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May 20, 2024

Review: Peacemaker Kurogane

By Mel Trent

Every once in a while, an anime series captures my attention so much that I check for the release dates on the DVDs, rush out to buy them as soon as possible and even write fan fiction, which is something I almost never do. So far, only two anime series have made me write fan fiction. Peacemaker Kurogane is one of them.

Peacemaker Kurogane is a 24 episode historical action drama based on the manga Shinsengumi Imon Peacemaker and Peacemaker Kurogane by Nanae Chrono. Released in the US by ADV Films and produced by the studio GONZO, which has also been responsible for Last Exile, Hellsing and Gantz, Peacemaker Kurogane is visually stunning, packed with wonderful characters and some great samurai action. The series is not without faults, however, and sadly, they're some mighty big faults.

Peacemaker Kurogane centers on the story of 15-year-old Tetsunosuke Ichimura. After witnessing the brutal murders of his parents when he was 13, Tetsunosuke is determined to join the Shinsengumi in order to become stronger and avenge his parents. The Shinsengumi were a group of ronin (masterless samurai) hired by the shogunate to police Kyoto during a time of civil unrest in Japan. Among their ranks were some of the greatest swordsmen in the land. So of course, a 15-year-old kid who lacks focus and whines more than he does anything else has no chance, right? Well, he wouldn't except for the fact that first unit captain, Soji Okita, convinces vice commander Toshizo Hijikata to take Tetsunosuke on as a page. This isn't as easy as it sounds. Hijikata is known as the demon vice commander because of his strict adherence to and enforcement of the rules of the Shinsengumi. Serving tea to the demon vice commander is no easy task!

I could spend several thousand words going on about how much I love the characters in this series, but I don't think I have enough space to do all the fangirl squeeing that some of these guys induce in me, particularly Okita. Okita is beautiful, effeminate and something of a trickster, but he's an absolute terror when he's got a sword in his hands. I think I've done enough of these reviews now that you readers know I cannot resist a beautiful bad-ass. But let's move on.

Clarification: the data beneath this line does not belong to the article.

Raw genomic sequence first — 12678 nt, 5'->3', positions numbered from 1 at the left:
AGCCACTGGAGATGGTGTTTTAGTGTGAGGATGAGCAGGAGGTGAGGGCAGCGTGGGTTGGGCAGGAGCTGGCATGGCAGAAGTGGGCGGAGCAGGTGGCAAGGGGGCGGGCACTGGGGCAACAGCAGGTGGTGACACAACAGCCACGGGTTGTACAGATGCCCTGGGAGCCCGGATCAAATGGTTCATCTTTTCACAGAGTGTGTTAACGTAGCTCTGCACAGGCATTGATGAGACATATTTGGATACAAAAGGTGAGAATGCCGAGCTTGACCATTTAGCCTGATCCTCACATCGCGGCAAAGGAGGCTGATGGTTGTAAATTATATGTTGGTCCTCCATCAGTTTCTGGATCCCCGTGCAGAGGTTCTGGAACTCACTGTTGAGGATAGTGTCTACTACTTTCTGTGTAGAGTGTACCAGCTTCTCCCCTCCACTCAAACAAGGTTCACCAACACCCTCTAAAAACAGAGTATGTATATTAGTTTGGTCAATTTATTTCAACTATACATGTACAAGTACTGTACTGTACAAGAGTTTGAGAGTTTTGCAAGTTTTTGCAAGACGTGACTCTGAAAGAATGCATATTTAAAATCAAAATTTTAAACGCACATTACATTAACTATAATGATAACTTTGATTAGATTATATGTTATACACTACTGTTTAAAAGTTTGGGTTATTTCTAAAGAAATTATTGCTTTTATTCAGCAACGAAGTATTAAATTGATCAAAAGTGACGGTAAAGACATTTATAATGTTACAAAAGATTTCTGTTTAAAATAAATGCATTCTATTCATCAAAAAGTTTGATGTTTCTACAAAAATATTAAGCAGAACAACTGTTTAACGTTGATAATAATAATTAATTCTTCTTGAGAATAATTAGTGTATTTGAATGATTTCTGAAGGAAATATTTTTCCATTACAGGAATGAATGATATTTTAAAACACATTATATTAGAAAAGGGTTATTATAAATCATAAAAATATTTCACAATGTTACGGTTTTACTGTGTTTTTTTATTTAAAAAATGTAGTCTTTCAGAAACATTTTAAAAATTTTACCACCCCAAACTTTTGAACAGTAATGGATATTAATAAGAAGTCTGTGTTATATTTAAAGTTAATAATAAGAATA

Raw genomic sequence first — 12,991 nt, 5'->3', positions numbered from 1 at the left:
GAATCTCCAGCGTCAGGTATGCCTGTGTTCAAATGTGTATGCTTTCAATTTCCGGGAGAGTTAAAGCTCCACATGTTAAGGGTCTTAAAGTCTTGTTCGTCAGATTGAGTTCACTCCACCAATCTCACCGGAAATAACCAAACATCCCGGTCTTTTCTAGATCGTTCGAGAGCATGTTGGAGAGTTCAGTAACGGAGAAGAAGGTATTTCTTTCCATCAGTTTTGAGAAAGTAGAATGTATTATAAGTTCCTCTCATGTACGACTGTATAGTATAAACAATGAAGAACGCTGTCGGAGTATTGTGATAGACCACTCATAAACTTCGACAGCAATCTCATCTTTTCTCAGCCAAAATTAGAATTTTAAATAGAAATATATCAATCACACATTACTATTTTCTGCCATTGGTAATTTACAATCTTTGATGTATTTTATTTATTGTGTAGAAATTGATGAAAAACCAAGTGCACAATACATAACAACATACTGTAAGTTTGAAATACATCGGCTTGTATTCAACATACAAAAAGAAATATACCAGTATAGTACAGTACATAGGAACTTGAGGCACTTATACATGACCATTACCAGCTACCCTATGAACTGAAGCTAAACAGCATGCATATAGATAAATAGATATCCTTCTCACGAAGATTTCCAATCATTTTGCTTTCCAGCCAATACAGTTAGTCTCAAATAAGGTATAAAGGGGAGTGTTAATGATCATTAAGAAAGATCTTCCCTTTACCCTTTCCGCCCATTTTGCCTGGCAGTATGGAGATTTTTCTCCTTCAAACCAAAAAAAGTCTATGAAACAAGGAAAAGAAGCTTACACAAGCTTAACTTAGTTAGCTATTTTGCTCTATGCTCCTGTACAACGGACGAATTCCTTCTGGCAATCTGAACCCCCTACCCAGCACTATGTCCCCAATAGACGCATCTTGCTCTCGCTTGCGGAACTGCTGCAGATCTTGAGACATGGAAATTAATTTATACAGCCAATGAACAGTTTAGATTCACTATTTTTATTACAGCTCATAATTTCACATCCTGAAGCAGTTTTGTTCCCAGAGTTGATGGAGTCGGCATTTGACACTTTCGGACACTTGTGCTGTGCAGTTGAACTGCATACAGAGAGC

The consistently good animation is highlighted by the use of small CG elements, such as coins, birds and blades. Rather than being show-offy, these bits accentuate the 2-D world surrounding them. A few of these sequences try to tempt me into watching them over and over, but in an effort to pay attention to the show going on, I've resisted. Now that I own the whole series, I don't have to resist any more.

Now let's get to those faults I mentioned. Peacemaker Kurogane starts off strong, has a soft middle and finishes almost strong. It's the soft middle that really hurts the show in the long run. Several plot threads are introduced and then abruptly dropped or ignored altogether. Too much time is spent on setting things up that never pay off. They don't spend enough time setting up the main points of Tetsunosuke's revenge and preventing a rebel plot to burn Kyoto to the ground. Quite frankly, the show would have been better served with about half the episodes. The saving grace of the squishy middle is, of course, the characters. My favorite episode, "Poetry," in which Okita steals a collection of Hijikata's haiku in an effort to cheer up a very depressed Tetsunosuke, comes during this middle portion. It's not that the episodes are bad. They just don't go anywhere, and it's frustrating. The final episode left so many things undone that I couldn't help but think there might be another season in the works. This, however, seems unlikely, but if it is the case, I'm so there. Otherwise, I'll just be content with the manga to fill in what's been left hanging.

Since all of the characters are historical figures, this series also prompted me to do some research on the real Shinsengumi. Unfortunately, there's precious little in the English language on them aside from fan sites of shows like this one and Rurouni Kenshin, which features Hajime Saito and, briefly, Okita, and most of those sites are by people shocked to find that these characters are historical figures. The Wikipedia entry has some good basic information, for those curious.

If you're as easily charmed by good characters as I am and can forgive the mushy pieces of the plot, I highly recommend Peacemaker Kurogane. If you insist on coherent plot, you might want to stay away or just catch of few episodes to look at all the pretty.

One last thing. A short public service announcement: pay attention to the FBI warnings on the Peacemaker discs. I wouldn't want anyone to miss such important messages.

Article © Mel Trent. All rights reserved.
Published on 2005-10-17
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